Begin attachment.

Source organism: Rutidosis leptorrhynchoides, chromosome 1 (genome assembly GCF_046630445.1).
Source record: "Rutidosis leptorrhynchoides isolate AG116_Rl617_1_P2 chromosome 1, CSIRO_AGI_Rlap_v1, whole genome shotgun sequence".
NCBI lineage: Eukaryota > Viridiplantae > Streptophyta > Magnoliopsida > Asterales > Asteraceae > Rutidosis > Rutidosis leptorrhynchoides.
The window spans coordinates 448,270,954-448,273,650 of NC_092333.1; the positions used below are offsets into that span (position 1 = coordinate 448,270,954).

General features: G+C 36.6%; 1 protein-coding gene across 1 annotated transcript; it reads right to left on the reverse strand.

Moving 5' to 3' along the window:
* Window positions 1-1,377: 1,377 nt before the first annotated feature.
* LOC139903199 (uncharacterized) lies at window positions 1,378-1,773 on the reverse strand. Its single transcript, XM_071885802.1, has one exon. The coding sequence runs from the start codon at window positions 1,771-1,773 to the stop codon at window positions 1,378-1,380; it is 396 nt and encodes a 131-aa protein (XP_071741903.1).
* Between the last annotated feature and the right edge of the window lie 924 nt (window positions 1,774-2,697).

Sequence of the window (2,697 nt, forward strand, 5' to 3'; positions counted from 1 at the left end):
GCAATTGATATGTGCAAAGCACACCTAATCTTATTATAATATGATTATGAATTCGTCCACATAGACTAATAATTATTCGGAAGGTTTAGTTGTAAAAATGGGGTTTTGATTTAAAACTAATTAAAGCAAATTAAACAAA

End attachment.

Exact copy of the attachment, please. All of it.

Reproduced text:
Source organism: Rutidosis leptorrhynchoides, chromosome 1 (genome assembly GCF_046630445.1).
Source record: "Rutidosis leptorrhynchoides isolate AG116_Rl617_1_P2 chromosome 1, CSIRO_AGI_Rlap_v1, whole genome shotgun sequence".
NCBI lineage: Eukaryota > Viridiplantae > Streptophyta > Magnoliopsida > Asterales > Asteraceae > Rutidosis > Rutidosis leptorrhynchoides.
The window spans coordinates 448,270,954-448,273,650 of NC_092333.1; the positions used below are offsets into that span (position 1 = coordinate 448,270,954).

General features: G+C 36.6%; 1 protein-coding gene across 1 annotated transcript; it reads right to left on the reverse strand.

Moving 5' to 3' along the window:
* Window positions 1-1,377: 1,377 nt before the first annotated feature.
* LOC139903199 (uncharacterized) lies at window positions 1,378-1,773 on the reverse strand. Its single transcript, XM_071885802.1, has one exon. The coding sequence runs from the start codon at window positions 1,771-1,773 to the stop codon at window positions 1,378-1,380; it is 396 nt and encodes a 131-aa protein (XP_071741903.1).
* Between the last annotated feature and the right edge of the window lie 924 nt (window positions 1,774-2,697).

Sequence of the window (2,697 nt, forward strand, 5' to 3'; positions counted from 1 at the left end):
GCAATTGATATGTGCAAAGCACACCTAATCTTATTATAATATGATTATGAATTCGTCCACATAGACTAATAATTATTCGGAAGGTTTAGTTGTAAAAATGGGGTTTTGATTTAAAACTAATTAAAGCAAATTAAACAAA